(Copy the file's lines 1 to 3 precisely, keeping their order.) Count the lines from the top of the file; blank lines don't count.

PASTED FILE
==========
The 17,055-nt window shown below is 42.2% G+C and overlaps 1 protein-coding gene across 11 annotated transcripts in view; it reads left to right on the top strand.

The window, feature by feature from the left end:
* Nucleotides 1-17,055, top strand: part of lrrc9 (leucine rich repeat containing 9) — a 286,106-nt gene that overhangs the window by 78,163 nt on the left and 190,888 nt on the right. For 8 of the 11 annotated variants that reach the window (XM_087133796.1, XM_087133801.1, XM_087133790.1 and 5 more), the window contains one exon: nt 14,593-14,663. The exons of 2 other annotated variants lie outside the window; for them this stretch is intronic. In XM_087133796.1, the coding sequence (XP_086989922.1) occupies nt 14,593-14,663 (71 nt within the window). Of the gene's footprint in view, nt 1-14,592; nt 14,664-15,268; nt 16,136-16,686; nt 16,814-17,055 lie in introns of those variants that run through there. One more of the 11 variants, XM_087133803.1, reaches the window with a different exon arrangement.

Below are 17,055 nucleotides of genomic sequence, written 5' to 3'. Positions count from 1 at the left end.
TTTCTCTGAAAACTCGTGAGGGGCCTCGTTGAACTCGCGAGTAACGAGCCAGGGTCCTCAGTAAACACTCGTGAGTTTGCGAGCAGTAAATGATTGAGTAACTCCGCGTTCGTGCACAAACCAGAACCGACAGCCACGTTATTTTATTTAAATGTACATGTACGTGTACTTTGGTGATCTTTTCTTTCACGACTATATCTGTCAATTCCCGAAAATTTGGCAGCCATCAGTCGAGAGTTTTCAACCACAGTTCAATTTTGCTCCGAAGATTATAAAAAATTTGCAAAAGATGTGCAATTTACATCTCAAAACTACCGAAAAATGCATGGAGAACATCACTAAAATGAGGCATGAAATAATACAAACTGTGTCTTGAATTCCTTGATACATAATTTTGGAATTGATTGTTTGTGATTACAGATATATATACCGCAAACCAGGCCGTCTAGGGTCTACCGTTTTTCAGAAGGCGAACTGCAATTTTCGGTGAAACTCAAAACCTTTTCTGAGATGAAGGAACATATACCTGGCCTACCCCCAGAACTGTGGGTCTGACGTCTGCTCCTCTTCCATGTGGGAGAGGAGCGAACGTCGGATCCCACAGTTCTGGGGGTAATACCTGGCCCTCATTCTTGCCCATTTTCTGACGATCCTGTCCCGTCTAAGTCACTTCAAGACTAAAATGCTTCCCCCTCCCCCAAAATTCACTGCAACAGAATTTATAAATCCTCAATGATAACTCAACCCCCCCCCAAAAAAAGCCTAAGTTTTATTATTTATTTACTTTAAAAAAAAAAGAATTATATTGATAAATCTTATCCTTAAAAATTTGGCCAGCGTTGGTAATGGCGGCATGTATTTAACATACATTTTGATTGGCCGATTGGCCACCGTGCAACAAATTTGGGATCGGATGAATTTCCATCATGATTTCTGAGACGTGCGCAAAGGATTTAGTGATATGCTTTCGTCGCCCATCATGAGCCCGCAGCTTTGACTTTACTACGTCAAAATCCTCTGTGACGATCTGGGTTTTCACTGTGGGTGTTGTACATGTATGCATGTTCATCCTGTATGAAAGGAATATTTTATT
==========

The 17,055-nt window shown below is 42.2% G+C and overlaps 1 protein-coding gene across 11 annotated transcripts in view; it reads left to right on the top strand.

The window, feature by feature from the left end:
* Nucleotides 1-17,055, top strand: part of lrrc9 (leucine rich repeat containing 9) — a 286,106-nt gene that overhangs the window by 78,163 nt on the left and 190,888 nt on the right. For 8 of the 11 annotated variants that reach the window (XM_087133796.1, XM_087133801.1, XM_087133790.1 and 5 more), the window contains one exon: nt 14,593-14,663. The exons of 2 other annotated variants lie outside the window; for them this stretch is intronic. In XM_087133796.1, the coding sequence (XP_086989922.1) occupies nt 14,593-14,663 (71 nt within the window). Of the gene's footprint in view, nt 1-14,592; nt 14,664-15,268; nt 16,136-16,686; nt 16,814-17,055 lie in introns of those variants that run through there. One more of the 11 variants, XM_087133803.1, reaches the window with a different exon arrangement.